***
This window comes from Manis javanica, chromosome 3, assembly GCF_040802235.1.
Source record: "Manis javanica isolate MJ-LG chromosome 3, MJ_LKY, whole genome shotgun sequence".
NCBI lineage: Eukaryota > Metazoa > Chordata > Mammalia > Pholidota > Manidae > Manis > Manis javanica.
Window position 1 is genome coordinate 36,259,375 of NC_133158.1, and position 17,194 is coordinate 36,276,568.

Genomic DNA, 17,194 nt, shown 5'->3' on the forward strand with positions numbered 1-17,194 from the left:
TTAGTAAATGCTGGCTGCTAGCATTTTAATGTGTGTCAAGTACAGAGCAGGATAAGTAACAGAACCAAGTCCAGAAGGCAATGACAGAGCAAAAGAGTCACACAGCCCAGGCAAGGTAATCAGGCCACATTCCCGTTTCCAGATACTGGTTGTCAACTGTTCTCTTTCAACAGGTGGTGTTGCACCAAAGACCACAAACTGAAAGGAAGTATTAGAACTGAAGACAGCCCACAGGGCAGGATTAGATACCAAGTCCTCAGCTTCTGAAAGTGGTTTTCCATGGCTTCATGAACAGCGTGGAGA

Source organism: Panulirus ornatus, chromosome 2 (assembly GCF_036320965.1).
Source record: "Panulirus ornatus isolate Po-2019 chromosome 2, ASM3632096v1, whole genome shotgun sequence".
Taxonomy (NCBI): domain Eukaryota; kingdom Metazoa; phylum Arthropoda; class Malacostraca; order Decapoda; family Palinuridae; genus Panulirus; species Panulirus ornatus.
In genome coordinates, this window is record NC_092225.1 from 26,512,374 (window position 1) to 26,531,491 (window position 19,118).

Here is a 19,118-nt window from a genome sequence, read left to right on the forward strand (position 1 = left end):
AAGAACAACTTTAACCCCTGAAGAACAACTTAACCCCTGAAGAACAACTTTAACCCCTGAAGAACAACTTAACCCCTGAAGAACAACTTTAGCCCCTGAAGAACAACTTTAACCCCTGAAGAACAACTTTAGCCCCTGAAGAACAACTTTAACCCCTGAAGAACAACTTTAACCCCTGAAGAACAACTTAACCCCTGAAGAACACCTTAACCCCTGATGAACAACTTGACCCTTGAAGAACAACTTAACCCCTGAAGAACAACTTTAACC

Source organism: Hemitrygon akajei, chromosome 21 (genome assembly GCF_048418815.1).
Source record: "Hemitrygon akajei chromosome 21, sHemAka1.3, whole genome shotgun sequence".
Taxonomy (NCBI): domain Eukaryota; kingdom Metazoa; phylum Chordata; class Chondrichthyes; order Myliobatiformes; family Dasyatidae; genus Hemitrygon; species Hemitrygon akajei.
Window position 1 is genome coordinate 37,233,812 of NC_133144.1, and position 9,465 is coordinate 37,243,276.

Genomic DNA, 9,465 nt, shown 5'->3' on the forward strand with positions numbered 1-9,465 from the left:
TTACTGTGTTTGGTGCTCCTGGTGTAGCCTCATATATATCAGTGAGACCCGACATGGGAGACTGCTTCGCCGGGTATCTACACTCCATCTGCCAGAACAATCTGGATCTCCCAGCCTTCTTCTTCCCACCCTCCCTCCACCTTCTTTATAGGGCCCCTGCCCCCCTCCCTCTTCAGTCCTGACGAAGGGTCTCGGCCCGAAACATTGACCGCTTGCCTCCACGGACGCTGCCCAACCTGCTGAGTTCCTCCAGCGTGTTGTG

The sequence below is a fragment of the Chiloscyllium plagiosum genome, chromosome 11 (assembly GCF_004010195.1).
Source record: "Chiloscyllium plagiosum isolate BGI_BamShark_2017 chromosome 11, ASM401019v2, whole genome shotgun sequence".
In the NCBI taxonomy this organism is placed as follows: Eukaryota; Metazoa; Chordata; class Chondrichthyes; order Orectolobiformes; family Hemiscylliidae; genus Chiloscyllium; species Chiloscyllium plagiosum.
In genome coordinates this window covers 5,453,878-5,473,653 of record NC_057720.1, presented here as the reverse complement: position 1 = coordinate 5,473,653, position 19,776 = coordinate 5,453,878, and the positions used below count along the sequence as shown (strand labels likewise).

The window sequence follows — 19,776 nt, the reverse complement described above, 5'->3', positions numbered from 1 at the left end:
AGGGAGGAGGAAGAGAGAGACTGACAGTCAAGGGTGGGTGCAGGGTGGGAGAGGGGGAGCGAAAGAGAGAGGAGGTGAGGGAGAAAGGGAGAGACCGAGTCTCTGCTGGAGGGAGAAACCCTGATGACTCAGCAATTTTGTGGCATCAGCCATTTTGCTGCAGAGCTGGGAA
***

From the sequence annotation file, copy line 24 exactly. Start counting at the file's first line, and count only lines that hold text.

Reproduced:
AGGGAGGAGGAAGAGAGAGACTGACAGTCAAGGGTGGGTGCAGGGTGGGAGAGGGGGAGCGAAAGAGAGAGGAGGTGAGGGAGAAAGGGAGAGACCGAGTCTCTGCTGGAGGGAGAAACCCTGATGACTCAGCAATTTTGTGGCATCAGCCATTTTGCTGCAGAGCTGGGAA